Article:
Live-attenuated vaccines are widely used for immunization against many viral diseases. However, there are still viral diseases that either entirely lack a treatment or lack a vaccine appropriate to give to subsets of the population such as the immune comprised. To this end, Rutgers scientists have developed a novel chemical method to generate live-attenuated replication-defective DNA viruses for use in vaccine development.
Researchers at Rutgers University have developed a method that generates live-attenuated DNA viruses which are unable to replicate in the host due to deliberate damage of their DNA through alkylation of the A-T rich minor grooves. Immunization with the modified DNA virus allows for infection of host cells without replication necessary for producing progeny. Thus, vaccines produced from live-attenuated DNA viruses from this method are safer than typical live-attenuated vaccines as they are more easily contained by the host immune system.
This method can be used to attenuate a wide range of viruses, bacteria and fungi families. This method presents an opportunity to overcome both the inefficiencies of inactivated viral vaccines and risk of infection in immune compromised individuals with typical live-attenuated vaccines.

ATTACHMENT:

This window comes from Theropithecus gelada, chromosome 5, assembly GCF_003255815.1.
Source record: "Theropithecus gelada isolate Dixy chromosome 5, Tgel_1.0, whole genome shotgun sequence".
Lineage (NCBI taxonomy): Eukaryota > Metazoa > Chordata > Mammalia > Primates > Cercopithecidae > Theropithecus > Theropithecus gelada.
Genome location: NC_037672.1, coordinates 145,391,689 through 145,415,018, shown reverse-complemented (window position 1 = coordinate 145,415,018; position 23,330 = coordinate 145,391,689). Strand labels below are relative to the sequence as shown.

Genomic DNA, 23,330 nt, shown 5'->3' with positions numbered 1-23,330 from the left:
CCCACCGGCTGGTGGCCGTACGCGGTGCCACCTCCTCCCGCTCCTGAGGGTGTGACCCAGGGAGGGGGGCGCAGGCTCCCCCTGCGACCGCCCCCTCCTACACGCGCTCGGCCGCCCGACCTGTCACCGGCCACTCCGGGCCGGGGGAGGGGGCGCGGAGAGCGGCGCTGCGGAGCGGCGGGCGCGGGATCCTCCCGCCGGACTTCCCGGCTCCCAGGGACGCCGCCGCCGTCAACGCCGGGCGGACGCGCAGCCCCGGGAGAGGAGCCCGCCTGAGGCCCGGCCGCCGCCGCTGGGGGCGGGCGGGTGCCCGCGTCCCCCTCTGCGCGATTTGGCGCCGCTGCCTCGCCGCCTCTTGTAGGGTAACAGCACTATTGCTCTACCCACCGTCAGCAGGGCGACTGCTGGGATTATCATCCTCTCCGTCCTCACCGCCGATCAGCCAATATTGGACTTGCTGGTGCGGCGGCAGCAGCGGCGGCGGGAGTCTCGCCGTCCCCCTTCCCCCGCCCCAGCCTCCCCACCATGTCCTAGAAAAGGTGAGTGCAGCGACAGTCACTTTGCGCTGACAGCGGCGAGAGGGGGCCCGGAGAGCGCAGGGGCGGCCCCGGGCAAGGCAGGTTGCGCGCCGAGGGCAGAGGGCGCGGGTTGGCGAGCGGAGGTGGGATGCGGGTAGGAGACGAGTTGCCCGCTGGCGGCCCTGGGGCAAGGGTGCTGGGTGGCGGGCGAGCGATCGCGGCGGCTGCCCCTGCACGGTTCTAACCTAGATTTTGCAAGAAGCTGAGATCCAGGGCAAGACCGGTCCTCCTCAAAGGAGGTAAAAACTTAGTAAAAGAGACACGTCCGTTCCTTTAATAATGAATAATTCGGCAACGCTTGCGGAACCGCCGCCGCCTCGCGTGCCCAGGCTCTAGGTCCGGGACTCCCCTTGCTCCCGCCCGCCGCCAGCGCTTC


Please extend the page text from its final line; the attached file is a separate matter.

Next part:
• Safer than typical live attenuated vaccines as viral DNA damaged to inhibit progeny formation.
• More effective at activating immune response than inactivated or subunit vaccines (which often require multiple doses) as it more fully presents viral antigens and proteins.
• Chemical method can be modified to attenuate wide variety of viruses, fungi, and bacteria.
• Fast and broadly applicable chemical method for generating vaccines and immunogenic compositions.
• Production of live-attenuated vaccines from replication-defective DNA viruses for treatment of diseases with limited therapies
• Production of safe and effective live-attenuated vaccines for immune compromised population such as those undergoing chemotherapy or HIV treatment.
Intellectual Property & Development Status: Patent pending. Method has been successfully tested in in vivo models.